Last year was dismal for the rig market, but 2016 could be worse.
This past year in the offshore rig market was one many would like to forget. Oil prices plummeted to below $40, and as a result, rig utilization declined throughout the year and day rates followed suit. Early contract terminations, particularly for floating rigs (semisubmersibles and drillships), have become more commonplace than at any other time in history, and delivery dates for rigs under construction continue to be delayed. Spending by oil companies fell by 20 percent in 2015 and a further 11 percent drop has been forecast for this year. However, as bad as 2015 may have seemed, indications are that 2016 could be just as bad or even worse – so forgetting about the past year may be easier than one would think. The following is a recap of some of the key numbers from 2015 and how those numbers might change this year.
As of Dec. 30, 2015, the price for Brent crude oil was $36.46. Prices hit a high for 2015 at $64.56 May 31, 2015, representing a 43 percent drop by the end of the year. Even as of Oct. 31, prices stood at $48.12, meaning prices fell another $12 the final two months of 2015. Overall for the year, Brent crude averaged around $55. According to RigOutlook, which provides a three-year outlook of the offshore rig supply, demand and day rates, the price for a barrel of Brent crude should average around $45 in 2016, with the range running from $40 to as high as $55. Obviously, the oil market faces many uncertainties heading into 2016, including the pace and volume at which Iranian oil reenters the market, the strength (or weakness) of energy demand and the responsiveness of non-OPEC (Organization of the Petroleum Exporting Countries) production to low oil prices.
Turning to the rig market, the decline in rig utilization can be illustrated quite simply. In January 2015, worldwide jackup utilization stood at 75.1 percent, with 396 of 527 units under contract. By the end of December, it had dropped to 62.1 percent, a 13 percent decrease. For floating rigs, it was a similar story. In January 2015, 254 of 366 units were under contract for utilization at 69.3 percent. At the end of December, 201 of 359 floaters were contracted for utilization at 55.9 percent, a 14 percent decline. While some regions of the world will fare better than others, the uptick in early contract terminations, drilling project postponements and the number of operators not exercising options on existing contracts will very likely continue to drive utilization down in 2016.
Looking at new construction, there were 33 rigs delivered in 2015, consisting of 11 drillships, 18 jackups and four semisubmersibles. As of Jan. 5, RigLogix showed there were 103 rigs (excluding four tender-assist units) scheduled to be delivered in 2016, made up of 76 jackups, 14 drillships and 13 semisubmersibles. However, it is doubtful all of these rigs will end up being delivered. There have already been 96 delivery dates extended and with market conditions expected to remain in place or deteriorate a bit further, rig owners will continue to postpone final rig payments (some are as much as 95 percent of the construction cost) as long as possible. In addition, some construction contracts will be cancelled, turning shipyards into sales agents as they try to dispose of unwanted rigs that are either completed or near finished.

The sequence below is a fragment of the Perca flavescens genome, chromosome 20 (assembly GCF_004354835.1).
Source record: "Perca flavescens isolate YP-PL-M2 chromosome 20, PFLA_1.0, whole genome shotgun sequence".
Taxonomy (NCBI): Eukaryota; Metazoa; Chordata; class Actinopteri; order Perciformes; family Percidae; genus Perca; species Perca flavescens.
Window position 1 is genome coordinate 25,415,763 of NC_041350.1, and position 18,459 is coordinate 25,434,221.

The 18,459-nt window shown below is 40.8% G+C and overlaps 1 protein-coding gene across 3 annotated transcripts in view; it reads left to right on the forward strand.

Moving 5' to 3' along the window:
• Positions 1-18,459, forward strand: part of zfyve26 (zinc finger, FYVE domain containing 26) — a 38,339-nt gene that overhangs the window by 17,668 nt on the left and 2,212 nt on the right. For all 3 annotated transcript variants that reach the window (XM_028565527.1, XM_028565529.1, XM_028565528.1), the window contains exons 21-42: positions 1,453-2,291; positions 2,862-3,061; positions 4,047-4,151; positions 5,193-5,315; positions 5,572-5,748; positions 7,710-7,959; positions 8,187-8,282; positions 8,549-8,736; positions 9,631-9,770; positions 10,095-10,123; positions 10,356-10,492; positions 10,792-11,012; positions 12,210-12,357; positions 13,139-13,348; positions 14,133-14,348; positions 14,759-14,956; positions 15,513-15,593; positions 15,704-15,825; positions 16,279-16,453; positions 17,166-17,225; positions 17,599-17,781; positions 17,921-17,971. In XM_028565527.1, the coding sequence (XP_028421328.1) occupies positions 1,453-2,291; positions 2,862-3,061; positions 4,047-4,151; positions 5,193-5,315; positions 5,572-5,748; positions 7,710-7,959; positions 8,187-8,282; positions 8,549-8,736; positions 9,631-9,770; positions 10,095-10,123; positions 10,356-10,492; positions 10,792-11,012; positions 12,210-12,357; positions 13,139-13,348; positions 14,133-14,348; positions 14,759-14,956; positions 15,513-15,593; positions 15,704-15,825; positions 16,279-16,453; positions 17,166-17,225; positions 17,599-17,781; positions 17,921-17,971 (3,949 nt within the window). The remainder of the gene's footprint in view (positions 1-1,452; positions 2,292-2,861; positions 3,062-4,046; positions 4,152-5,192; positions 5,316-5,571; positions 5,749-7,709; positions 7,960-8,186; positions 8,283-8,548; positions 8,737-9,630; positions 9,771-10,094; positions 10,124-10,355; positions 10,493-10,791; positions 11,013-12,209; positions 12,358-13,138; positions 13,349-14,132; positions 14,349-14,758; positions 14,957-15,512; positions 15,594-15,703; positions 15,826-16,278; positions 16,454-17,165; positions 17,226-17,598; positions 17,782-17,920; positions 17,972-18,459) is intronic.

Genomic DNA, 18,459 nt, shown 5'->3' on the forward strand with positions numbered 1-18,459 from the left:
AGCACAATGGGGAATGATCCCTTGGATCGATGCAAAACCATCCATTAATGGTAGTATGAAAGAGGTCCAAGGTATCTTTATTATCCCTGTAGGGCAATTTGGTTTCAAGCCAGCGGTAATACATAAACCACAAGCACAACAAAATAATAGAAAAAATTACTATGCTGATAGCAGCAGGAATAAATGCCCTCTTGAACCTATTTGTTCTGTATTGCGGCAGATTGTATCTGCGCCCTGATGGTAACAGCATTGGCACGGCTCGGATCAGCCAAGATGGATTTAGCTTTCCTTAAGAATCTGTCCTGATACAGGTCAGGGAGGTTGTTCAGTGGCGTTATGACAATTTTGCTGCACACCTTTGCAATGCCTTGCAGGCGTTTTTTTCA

As for rig attrition, RigLogix shows there were 41 rigs removed from service in 2015, comprised of 15 jackups, 20 semisubmersibles and six drillships. Most of the 41 rigs were retired during the first-half of the year – 31 to be exact. The slow pace of attrition that occurred in the last six months of 2015 was unexpected, but we believe that as 2016 progresses the heightened pace of attrition will resume.
When utilization falls, day rates are never far behind, and 2015 was no exception to that rule. According to RigLogix, the average day rate contract fixture for the jackup market in January 2015 was $122,167. By the end of the year, not only had the number of fixtures dropped, but so had the average to $98,016, a 20 percent decrease. For floating rigs, the decline was even more severe. In January, the average contract fixture averaged $392,417, but in December the number had fallen to $264,571, a 32.5 percent decline. It should be noted that these averages include numbers for all rigs, notwithstanding region or rig class. For this article, fleet averages were used only to illustrate the direction of the market. In some areas of the world, rates currently being signed for new jackup contracts are approaching operating costs, while in others significant rate reductions have taken place. However, on a positive note, some of those contract renegotiations have also resulted in additional contract term. For those jackups and floating rigs still earning the high day rates agreed to from a few years ago, it is likely just a matter of time before those are renegotiated down or in the most extreme cases contracts terminated.
In summary, 2016 is likely to be a survival year for those companies that operate in the offshore rig arena. Oil prices, barring any political or other unforeseen events, will likely stabilize in a range that will not enable much spending by operators. Contract terminations will continue to strip rig owners of much needed revenue and rig attrition could reach record numbers. Utilization will continue its downward slide and day rates will follow, and new construction deliveries will be kept to as much of a minimum as is possible.
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